String Quartet No 4 in E minor Op.44/2

Composer: Felix Mendelssohn-Bartholdy (b. 1809 - d. 1847)
Share :


Composer: Felix Mendelssohn-Bartholdy (b. 1809 - d. 1847)

Performance date: 30/06/2014

Venue: St. Brendan’s Church

Composition Year: 1837

Duration: 00:27:46

Recording Engineer: Richard McCullough, RTE

Instrumentation: 2vn, va, vc

Instrumentation Category:String Quartet

Artists: Zemlinsky Quartet (František Souček, Petr Střížek [violins], Petr Holman [viola], Vladimír Fortin [cello]) - [quartet]

In March 1837 Mendelssohn married Cecile Jeanrenaud and his music at
that time reflects his happy situation. 
It was partly sketched during their honeymoon, which they spent in the
Black Forest area. The score is dated June 1837. Everything flows so easily and delightfully from my pen at this time, wrote
the composer.  It was given its première
by Ferdinand David’s Quartet at the Leipzig Gewandhaus in November that year,
when it was a great success.

An ardent rising theme opens the first movement, a theme that looks
forward to his Violin Concerto, which he started work on the following year and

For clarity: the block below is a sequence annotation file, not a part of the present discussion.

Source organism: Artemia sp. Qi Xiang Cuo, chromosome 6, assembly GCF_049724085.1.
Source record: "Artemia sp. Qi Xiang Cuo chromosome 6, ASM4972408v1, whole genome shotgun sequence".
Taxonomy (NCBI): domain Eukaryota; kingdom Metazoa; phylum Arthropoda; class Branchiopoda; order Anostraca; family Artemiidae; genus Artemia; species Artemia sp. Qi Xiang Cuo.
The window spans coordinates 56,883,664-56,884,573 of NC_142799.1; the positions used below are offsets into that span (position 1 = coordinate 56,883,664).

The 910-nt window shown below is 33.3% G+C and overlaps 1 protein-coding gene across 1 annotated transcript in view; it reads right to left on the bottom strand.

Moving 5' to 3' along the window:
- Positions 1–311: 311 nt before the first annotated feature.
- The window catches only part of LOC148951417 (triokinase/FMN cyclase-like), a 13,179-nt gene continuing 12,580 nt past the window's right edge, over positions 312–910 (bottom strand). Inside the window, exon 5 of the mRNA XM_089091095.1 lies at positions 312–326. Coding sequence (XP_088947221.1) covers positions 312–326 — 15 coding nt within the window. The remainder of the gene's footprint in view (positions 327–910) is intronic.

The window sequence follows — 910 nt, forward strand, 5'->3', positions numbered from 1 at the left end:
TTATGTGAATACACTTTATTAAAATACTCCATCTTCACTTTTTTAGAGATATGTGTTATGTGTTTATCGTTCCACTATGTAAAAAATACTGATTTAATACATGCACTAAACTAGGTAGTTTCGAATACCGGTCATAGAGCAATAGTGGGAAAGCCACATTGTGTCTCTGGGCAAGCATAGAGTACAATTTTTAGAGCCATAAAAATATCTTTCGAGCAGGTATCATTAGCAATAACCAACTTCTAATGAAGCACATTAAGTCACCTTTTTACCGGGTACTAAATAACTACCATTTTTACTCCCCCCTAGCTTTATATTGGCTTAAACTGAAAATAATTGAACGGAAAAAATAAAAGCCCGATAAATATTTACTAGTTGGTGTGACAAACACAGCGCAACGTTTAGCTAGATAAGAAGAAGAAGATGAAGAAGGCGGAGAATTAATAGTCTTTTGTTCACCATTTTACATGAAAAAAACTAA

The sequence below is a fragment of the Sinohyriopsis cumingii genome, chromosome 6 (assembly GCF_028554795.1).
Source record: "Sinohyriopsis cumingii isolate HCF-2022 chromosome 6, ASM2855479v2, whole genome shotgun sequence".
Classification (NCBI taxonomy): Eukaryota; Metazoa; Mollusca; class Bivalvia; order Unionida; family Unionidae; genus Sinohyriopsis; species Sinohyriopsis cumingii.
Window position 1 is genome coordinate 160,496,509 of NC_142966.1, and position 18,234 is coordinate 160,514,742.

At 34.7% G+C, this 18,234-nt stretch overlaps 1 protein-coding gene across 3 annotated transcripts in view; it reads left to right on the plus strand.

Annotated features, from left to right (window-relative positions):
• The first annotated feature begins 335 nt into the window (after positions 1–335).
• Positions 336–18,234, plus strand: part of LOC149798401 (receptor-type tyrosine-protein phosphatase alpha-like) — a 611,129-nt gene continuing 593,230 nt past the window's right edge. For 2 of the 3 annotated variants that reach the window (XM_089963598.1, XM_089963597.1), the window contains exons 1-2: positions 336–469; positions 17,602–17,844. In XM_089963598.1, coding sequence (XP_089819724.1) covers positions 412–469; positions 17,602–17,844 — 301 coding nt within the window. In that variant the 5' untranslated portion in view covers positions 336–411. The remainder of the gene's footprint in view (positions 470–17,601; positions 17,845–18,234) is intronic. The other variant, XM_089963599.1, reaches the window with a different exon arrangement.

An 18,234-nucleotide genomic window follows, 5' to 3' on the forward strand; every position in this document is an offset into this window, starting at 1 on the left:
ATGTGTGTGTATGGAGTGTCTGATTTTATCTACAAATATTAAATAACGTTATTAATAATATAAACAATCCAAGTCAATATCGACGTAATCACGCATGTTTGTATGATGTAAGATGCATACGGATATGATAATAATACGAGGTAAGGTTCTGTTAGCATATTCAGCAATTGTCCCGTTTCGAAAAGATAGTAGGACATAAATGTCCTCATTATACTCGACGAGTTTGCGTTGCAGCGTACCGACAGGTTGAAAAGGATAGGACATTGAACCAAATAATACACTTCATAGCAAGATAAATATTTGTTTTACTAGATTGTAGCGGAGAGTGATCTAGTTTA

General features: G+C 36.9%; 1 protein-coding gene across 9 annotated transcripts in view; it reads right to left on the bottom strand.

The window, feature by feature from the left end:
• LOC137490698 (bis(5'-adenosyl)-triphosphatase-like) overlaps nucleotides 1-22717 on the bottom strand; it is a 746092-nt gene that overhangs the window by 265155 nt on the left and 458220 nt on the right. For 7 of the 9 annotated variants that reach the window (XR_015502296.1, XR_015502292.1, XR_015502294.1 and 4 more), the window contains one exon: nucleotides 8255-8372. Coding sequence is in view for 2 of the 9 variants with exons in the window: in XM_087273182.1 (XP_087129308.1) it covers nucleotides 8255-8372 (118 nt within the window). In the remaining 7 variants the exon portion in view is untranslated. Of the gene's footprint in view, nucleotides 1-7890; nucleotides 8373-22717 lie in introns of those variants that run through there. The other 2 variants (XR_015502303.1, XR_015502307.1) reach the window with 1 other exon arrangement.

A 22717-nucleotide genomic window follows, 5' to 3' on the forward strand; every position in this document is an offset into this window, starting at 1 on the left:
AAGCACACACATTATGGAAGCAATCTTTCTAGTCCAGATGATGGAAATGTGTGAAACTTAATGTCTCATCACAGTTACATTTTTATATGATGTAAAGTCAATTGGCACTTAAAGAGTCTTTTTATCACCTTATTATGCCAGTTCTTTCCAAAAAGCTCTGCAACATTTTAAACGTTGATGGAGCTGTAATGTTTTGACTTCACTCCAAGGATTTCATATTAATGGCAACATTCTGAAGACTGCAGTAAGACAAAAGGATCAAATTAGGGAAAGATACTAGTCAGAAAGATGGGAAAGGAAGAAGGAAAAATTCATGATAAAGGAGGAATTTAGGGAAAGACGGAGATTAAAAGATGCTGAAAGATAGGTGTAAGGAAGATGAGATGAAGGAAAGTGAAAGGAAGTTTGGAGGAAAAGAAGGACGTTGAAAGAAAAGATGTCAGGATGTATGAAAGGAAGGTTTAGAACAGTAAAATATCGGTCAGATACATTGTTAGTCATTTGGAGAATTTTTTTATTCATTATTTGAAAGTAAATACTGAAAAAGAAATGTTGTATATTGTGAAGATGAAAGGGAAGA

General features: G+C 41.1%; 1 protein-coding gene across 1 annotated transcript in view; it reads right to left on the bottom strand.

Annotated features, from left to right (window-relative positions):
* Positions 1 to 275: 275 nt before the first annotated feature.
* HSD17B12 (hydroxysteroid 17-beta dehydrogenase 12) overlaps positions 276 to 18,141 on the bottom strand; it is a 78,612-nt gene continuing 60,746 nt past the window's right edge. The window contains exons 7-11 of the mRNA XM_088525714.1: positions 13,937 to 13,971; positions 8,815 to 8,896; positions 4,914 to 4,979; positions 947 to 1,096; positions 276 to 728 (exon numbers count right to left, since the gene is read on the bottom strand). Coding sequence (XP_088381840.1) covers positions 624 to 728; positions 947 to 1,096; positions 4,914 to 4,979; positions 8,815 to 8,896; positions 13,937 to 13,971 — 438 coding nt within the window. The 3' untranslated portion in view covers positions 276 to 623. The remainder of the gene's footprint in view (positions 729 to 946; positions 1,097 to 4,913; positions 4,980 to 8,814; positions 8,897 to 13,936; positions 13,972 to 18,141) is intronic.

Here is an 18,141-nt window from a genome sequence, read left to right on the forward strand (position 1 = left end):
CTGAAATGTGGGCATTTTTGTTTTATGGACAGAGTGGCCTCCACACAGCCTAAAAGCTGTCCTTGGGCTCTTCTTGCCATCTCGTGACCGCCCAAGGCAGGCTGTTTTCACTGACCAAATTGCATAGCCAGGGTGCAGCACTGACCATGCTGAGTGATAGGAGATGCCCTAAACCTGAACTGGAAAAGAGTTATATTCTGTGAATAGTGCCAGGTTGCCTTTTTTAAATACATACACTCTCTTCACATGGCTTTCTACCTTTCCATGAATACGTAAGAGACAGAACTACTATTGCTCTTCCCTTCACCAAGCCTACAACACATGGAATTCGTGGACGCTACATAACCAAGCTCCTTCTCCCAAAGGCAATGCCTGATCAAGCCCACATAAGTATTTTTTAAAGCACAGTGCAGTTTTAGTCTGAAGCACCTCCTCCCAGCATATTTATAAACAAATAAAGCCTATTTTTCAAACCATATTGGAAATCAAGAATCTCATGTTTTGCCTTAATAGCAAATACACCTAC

which shares the same key.
  It is a
richly scored piece both intense and lyrical. It is the longest movement of the
work and Mendelssohn develops his material with a sure hand. In contrast the
second-placed Scherzo is the Quartet’s shortest movement, and reflects the
shimmering strings we know and love from his Midsummer Night’s Dream
  For a moment it appears he will
provide a contrasting central section, but it is a false start and the lovely
melody launched by the viola is quickly replaced by the opening tune which
brings the movement to an abrupt ending.

A Bach-like accompaniment leads into a soaring song-without-words tune
for the slow movement.
  A contrasting
melody follows with gentle staccato chords and a serpentine theme.
  Mendelssohn develops his ideas with complete
assurance, creating a gently thoughtful atmosphere. The finale explodes into
action with a surging arpeggio theme, this is set against a song-like secondary.
The material is skilfully interwoven with imaginative modulations and clever
variants of the basic material, bringing this honeymoon Quartet to a resounding